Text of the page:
Jerry says Hong Kong’s vibrant media environment has equipped him with greater knowledge with which to analyse political issues critically in recent years. “For example, in the Occupy Central movement, many of my classmates [in the Mainland] look at the matter from the “one country” perspective, but I will look at it from the “two systems” perspective,” he says.
His friends in the Mainland view the issue from the perspective of China’s governance and do not understand why Hongkongers are so keen on demanding democracy, but Jerry tries to explain the issues from Hongkongers’ points of view. He explains about the need for democracy in Hong Kong and the perceived distrust between the Leung Chun-ying government and citizens.
“I’ll try to be a communicator, sharing Hong Kong’s news and bringing the other side of information to my friends in the Mainland. I hope to influence them, just as Hong Kong’s media has influenced me before,” says Jerry.
A relatively free and open media environment may provide the resources for people to rethink and change their political stance, but changes are not guaranteed. Steve Guo Zhongshi, professor in the Department of Journalism at the Hong Kong Baptist University (HKBU), says people do not just passively receive information from the media, they also actively choose the media that aligns with their stance.
Guo, who teaches China reporting and mass communication, says that whether the Hong Kong media can influence Mainlanders’ political views will depend on whether they pay attention to politics in the first place. However, media censorship can and does contribute to political apathy among young people in China. “Many people, especially the younger ones, care little about politics because it is useless. It does not change anything. It is this political apathy that leads to teenagers not usually talking about politics,” says Guo.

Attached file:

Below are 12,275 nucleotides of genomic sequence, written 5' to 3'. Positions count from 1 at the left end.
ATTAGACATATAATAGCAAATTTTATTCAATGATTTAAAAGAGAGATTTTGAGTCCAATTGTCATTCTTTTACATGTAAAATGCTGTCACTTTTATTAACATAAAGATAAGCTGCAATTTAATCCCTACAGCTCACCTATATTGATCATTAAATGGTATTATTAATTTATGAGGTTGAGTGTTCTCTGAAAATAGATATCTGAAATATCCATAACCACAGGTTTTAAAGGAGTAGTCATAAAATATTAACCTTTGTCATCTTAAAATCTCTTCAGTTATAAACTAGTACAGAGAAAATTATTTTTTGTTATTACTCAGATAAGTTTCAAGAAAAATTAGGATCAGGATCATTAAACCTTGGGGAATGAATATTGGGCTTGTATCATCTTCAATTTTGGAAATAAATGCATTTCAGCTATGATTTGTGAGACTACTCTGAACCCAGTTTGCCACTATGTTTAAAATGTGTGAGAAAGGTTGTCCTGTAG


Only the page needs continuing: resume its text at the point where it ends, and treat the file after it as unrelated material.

As for those who are more curious and interested in social issues, they may interpret and analyse what they receive from the media, but this does not necessarily lead to an obvious change of political stance.
Tony (who does not wish to disclose his full name) is a case in point. The 22-year-old from Guizhou is studying risk management at the Chinese University of Hong Kong. Before he came to Hong Kong four years ago, he paid little attention to politics because of his heavy school workload.
In Hong Kong, he began to read books that are banned in the Mainland and to develop his own judgement on political and social matters. Tony prefers books and academic journals to reading and watching daily news reports because he thinks they are more objective. “News is biased, the stance of the newspaper determines their opinion, they [journalists] can write whatever they want,” he says.